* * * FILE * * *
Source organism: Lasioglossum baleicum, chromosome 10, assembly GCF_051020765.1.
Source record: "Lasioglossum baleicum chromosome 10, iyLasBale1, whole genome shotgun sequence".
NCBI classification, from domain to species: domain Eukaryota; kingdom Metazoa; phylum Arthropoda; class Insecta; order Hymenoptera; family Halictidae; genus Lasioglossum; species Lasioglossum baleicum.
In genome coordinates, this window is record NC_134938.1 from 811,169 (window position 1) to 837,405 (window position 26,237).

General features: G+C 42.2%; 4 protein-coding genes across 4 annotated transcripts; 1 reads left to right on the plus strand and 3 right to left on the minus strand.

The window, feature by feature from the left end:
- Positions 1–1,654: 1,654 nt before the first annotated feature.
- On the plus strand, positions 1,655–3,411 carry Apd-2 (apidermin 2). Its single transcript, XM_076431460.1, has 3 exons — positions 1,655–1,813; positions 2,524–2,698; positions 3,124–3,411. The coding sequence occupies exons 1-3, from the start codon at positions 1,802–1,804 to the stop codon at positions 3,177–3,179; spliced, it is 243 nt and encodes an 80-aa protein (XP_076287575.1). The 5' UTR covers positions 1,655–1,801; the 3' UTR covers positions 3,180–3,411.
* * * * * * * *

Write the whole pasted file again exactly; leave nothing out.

Source organism: Lasioglossum baleicum, chromosome 10, assembly GCF_051020765.1.
Source record: "Lasioglossum baleicum chromosome 10, iyLasBale1, whole genome shotgun sequence".
NCBI classification, from domain to species: domain Eukaryota; kingdom Metazoa; phylum Arthropoda; class Insecta; order Hymenoptera; family Halictidae; genus Lasioglossum; species Lasioglossum baleicum.
In genome coordinates, this window is record NC_134938.1 from 811,169 (window position 1) to 837,405 (window position 26,237).

General features: G+C 42.2%; 4 protein-coding genes across 4 annotated transcripts; 1 reads left to right on the plus strand and 3 right to left on the minus strand.

The window, feature by feature from the left end:
- Positions 1–1,654: 1,654 nt before the first annotated feature.
- On the plus strand, positions 1,655–3,411 carry Apd-2 (apidermin 2). Its single transcript, XM_076431460.1, has 3 exons — positions 1,655–1,813; positions 2,524–2,698; positions 3,124–3,411. The coding sequence occupies exons 1-3, from the start codon at positions 1,802–1,804 to the stop codon at positions 3,177–3,179; spliced, it is 243 nt and encodes an 80-aa protein (XP_076287575.1). The 5' UTR covers positions 1,655–1,801; the 3' UTR covers positions 3,180–3,411.